Holy Week is here, in fact, it is nearly half over. And I’ve had writer’s block…
Holy week is always difficult for me. It requires slowing down, careful reflection, and walking a road I’d rather not travel. One of sadness. One of suffering. I’d rather distract myself with work or important things like Facebook and Twitter. However, busyness is not conducive to the lessons found in Holy Week. Only by slowing down can we join in the walk towards Calvary. Believe me, this is a not a walk I enjoy! But it is necessary. I’d love to keep my life nice and loud, get lost in the distraction of the noise, and then join in the joyful celebration of Easter Sunday. But that leaves the story incomplete and void of its true meaning. I must slow down in order to gather at the table where Jesus offered His body and blood as a new covenant with God the Father. I must slow down in order to grasp the reality of the cross on Good Friday and I must slow down to grieve on Holy Saturday. I can’t hear God’s voice speak words of life and love through all of the noise. The celebration of Easter Sunday isn’t nearly as meaningful without the sorrow of Friday and Saturday. To truly join in the celebration, I must also join in the suffering and understand Jesus’ sacrifice. We simply can’t have one without the other. So it’s time to slow down, be quiet, eliminate distractions, listen, and observe. Holy week writer’s block may be a good thing after all…
It’s nearly a week after Ash Wednesday, and I still haven’t decided what I’m giving up for Lent. The beginning of the season always seems to sneak up on me. However, I’m not sure I’d be any closer to knowing what to give up if I’d thought about it for a week, or a month. I didn’t grow up in a church that emphasized this practice. I learned about it more fully in graduate school. I had a friend who gave up meat one year, cheese the next, and sugar the one after that. (Are you kidding me!? Aren’t those three major food groups? What’s left to eat?!) I’ve had friends give up television. (What are you supposed to do all night after work?) I gave up caffeine one year. I’m not sure I’ve ever been more tired… or cranky. I fasted one day a week another year… same result as the caffeine.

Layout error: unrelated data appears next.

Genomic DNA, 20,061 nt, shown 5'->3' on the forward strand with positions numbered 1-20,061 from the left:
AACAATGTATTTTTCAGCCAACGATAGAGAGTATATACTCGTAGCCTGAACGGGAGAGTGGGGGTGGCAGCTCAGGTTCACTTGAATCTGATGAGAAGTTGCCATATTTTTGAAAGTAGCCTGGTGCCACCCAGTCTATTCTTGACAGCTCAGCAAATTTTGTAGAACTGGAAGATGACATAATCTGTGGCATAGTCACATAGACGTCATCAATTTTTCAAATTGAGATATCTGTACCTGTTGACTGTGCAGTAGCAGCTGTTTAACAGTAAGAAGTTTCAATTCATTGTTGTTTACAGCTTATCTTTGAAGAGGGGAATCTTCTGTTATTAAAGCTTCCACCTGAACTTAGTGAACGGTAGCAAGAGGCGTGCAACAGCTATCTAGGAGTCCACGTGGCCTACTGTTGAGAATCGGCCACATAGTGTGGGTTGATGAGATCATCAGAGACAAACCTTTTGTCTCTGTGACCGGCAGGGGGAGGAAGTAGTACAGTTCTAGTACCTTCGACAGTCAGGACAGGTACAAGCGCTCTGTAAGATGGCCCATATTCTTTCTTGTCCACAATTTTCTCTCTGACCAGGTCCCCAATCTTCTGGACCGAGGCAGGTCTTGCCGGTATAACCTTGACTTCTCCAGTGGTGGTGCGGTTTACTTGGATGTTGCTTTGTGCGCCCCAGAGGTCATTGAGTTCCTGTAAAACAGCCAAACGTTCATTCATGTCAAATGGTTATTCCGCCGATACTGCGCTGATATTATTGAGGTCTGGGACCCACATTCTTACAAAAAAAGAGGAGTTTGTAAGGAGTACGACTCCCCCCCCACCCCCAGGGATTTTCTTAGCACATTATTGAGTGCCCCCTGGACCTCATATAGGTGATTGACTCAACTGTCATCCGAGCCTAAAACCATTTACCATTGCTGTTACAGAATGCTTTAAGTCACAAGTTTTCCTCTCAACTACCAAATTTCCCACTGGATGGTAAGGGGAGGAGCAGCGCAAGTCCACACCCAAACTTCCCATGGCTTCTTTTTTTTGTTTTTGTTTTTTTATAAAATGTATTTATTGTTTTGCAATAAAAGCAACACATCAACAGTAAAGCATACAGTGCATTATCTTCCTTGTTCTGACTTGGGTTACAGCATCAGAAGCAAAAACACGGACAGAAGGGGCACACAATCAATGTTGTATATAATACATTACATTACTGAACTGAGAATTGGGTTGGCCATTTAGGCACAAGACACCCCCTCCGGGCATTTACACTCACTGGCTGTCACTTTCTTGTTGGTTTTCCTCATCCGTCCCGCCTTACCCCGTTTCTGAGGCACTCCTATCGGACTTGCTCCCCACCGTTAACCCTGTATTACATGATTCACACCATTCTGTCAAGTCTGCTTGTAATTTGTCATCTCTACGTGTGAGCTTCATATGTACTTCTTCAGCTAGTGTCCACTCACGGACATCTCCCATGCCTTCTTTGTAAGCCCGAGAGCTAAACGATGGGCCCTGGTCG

Lent is the season leading to Easter where we connect with Christ in His suffering. The 40 days of Lent represent the 40 days Jesus spent in the wilderness before beginning His ministry. We sacrifice something during this time as a way to draw closer to Jesus and share in His suffering. However, that has rarely been my experience in the past. For starters, there is this dilemma – so many options seem too difficult to give up and yet everything pales in comparison to the cross. Jesus gave His life for me and I’m wondering how to survive 40 days without Facebook. Then once I’ve selected something, instead of focusing on Jesus in the midst of the sacrifice, my thoughts tend to become consumed with whatever I’ve chosen to give up. I look for loopholes and then the legalistic side of me condemns and pours on the guilt when I slip up. As I study the life of Jesus, he didn’t sacrifice out of guilt. He didn’t look for loopholes to get out of it. And he certainly sacrifice out of legalism.
In fact, Jesus spoke out against those who condemned and those whose practiced legalism. The only people Jesus really every got seriously angry with were religious people – the Pharisees. He called them blind, a brood of vipers, and thieves. They were self-righteous and judgmental. They looked down on others because of their ability to live according to the rules in a way that others could not. Jesus showed everyone else he encountered kindness, gentleness, love, and compassion – including those the Pharisees refused to even associate with because they were “sinners”.
So I’ve decided that I’m giving up religion for Lent. I’m giving up the thing that angered him the most because it was the very thing that kept people from him. I’m giving up pride. I’m giving up judging others. I’m giving up false humility. I’m giving up selfishness. I don’t want to be a Pharisee anymore. Yes, I’ll fail during the next 40 days, but when I do, instead of pouring on legalistic guilt, I’m going to turn to Jesus knowing that He’ll meet me with the same love and compassion today that He showed sinners two thousand years ago. So I’m giving up religion for Lent so I can gain a closer relationship with Christ.
What have you decided to sacrifice or change during Lent this year? What comes to mind when you consider how Jesus treated people during His time on earth? What does Jesus’ sacrifice mean to you?